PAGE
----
Dr Ranjan Nanda, a scientist working on the 'electronic nose', which can sniff tuberculosis (TB) from the breath of a patient, has said that it could be a few weeks before he could begin trials. Dr Nanda visited Sewree TB Hospital on Monday for a preliminary round of talks with hospital authorities before initiating research with TB patients in the city.
"A lot of formalities have to be completed before we can start any research with the patients there," Dr Nanda said. The scientist from International Centre for Genetic Engineering and Biotechnology (ICGEB), Delhi, rued that research in India was a time-consuming process. "It will easily take about four to six months before any kind of project can be initiated in any hospital. We will need clearances from the experimental committee, consent of patients, among other things," he said.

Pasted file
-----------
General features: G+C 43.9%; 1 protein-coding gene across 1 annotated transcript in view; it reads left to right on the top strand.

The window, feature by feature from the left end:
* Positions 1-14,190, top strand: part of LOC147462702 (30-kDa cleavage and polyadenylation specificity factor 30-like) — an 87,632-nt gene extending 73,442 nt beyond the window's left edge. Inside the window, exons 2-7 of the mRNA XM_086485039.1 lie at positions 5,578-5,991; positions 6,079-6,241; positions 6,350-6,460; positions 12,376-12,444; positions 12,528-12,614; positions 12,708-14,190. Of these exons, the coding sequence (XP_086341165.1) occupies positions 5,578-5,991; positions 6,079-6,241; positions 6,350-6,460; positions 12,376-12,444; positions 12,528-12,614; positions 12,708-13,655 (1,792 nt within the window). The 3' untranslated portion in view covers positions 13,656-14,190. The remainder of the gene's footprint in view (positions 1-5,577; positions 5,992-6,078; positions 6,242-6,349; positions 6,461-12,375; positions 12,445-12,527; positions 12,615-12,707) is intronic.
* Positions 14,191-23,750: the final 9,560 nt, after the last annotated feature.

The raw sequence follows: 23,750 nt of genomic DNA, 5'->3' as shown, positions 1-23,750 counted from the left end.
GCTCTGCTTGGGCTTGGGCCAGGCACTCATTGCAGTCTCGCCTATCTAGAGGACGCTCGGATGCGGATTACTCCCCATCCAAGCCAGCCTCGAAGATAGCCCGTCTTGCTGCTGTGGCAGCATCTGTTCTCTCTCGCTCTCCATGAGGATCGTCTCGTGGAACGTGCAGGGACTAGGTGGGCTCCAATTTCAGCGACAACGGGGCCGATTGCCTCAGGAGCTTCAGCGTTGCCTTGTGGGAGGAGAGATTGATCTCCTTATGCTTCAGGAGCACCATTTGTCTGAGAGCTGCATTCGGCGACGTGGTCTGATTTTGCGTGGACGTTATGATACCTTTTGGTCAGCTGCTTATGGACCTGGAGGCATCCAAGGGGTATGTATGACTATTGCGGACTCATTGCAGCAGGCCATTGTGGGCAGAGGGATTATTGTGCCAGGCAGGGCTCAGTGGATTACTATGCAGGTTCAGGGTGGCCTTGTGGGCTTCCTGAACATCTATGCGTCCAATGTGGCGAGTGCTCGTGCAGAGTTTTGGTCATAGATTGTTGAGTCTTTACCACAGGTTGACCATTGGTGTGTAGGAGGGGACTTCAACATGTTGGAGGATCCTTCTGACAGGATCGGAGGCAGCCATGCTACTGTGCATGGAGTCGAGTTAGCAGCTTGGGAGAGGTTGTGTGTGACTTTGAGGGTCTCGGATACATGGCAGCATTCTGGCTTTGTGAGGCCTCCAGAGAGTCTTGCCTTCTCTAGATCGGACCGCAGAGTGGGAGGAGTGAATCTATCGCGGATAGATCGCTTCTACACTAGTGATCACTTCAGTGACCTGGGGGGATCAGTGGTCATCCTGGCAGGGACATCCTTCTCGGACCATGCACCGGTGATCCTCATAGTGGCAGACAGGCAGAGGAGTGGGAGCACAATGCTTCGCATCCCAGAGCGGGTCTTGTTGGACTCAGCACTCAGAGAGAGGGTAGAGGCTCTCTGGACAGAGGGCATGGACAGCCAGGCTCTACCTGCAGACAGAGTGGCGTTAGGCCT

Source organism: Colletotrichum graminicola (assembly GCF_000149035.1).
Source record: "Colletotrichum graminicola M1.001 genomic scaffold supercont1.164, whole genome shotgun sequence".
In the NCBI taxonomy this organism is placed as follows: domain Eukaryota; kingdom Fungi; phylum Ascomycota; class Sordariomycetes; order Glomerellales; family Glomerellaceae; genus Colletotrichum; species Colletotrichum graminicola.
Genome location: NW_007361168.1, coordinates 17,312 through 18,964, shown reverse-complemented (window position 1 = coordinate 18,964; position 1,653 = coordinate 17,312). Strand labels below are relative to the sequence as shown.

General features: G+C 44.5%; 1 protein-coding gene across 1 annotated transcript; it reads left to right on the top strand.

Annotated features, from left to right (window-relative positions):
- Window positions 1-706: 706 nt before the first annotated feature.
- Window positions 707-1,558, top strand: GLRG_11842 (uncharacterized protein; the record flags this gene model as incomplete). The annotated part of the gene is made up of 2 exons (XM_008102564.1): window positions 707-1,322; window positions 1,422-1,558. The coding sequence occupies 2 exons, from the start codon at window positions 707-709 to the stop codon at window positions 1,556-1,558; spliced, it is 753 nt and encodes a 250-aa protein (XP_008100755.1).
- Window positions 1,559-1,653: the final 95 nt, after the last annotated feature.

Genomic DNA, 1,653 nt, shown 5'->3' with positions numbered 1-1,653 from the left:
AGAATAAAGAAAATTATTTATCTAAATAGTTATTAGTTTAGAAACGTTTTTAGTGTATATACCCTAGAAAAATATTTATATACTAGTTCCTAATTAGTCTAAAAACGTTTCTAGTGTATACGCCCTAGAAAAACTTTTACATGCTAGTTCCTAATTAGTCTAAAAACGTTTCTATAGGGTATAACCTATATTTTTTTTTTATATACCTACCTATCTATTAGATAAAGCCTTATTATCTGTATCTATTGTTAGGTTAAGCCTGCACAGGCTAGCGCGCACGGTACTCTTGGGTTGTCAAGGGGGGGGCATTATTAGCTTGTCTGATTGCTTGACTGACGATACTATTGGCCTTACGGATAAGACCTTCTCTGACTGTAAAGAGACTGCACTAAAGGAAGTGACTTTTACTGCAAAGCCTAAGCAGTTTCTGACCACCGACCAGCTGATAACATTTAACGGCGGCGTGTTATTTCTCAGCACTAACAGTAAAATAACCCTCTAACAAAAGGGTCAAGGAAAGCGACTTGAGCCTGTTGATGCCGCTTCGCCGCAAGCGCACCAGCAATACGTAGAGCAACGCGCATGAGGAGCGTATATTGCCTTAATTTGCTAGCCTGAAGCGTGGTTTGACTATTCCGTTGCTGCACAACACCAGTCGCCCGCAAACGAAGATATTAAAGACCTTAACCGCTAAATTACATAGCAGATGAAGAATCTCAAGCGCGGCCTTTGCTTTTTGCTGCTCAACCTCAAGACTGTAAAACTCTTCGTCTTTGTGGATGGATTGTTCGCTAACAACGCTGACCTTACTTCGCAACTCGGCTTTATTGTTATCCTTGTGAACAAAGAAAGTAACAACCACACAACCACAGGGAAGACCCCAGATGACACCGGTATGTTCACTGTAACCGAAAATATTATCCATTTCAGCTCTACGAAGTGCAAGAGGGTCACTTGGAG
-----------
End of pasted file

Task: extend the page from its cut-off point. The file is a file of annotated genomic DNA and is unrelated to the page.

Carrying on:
Dr Nanda is developing the hand-held prototype of the 'electronic nose', a device that looks like a breath analyzer used to detect alcohol in a person's breath. Dr Nanda has detected seven molecules present in a person's breath that undergo significant changes when the he is infected with TB.
The result of the first round of tests with the electronic nose in Delhi was very impressive, said Dr Nanda, who wants to conduct research in three more centers including the Sewree TB Hospital in Mumbai, Agartala and Chennai. He has already initiated talks in talks with a few hospitals in the other two cities.
The study received a grant of $950,000 (Rs4.6 crores) from the Bill and Melinda Gates Foundation and Grand Challenges Canada last November.
Presently, tuberculosis is detected in a patient by taking his sputum sample at least twice - once when he's fasting, and then after food intake. The accuracy of the test is about 60%.
Health officials in the city have welcomed Dr Nanda's experiment stating that if found successful, the electronic nose would be a cost-effective screening tool for patients. "I am very happy that an Indian is involved in a new invention that will help TB patients. We will do all we can to help him complete his research," said a senior medical officer from the Sewree TB Hospital, who chose to remain anonymous.